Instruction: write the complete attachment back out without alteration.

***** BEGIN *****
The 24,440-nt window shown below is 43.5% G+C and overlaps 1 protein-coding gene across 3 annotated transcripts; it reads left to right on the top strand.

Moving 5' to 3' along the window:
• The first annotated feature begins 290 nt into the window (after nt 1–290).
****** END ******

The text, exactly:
The 24,440-nt window shown below is 43.5% G+C and overlaps 1 protein-coding gene across 3 annotated transcripts; it reads left to right on the top strand.

Moving 5' to 3' along the window:
• The first annotated feature begins 290 nt into the window (after nt 1–290).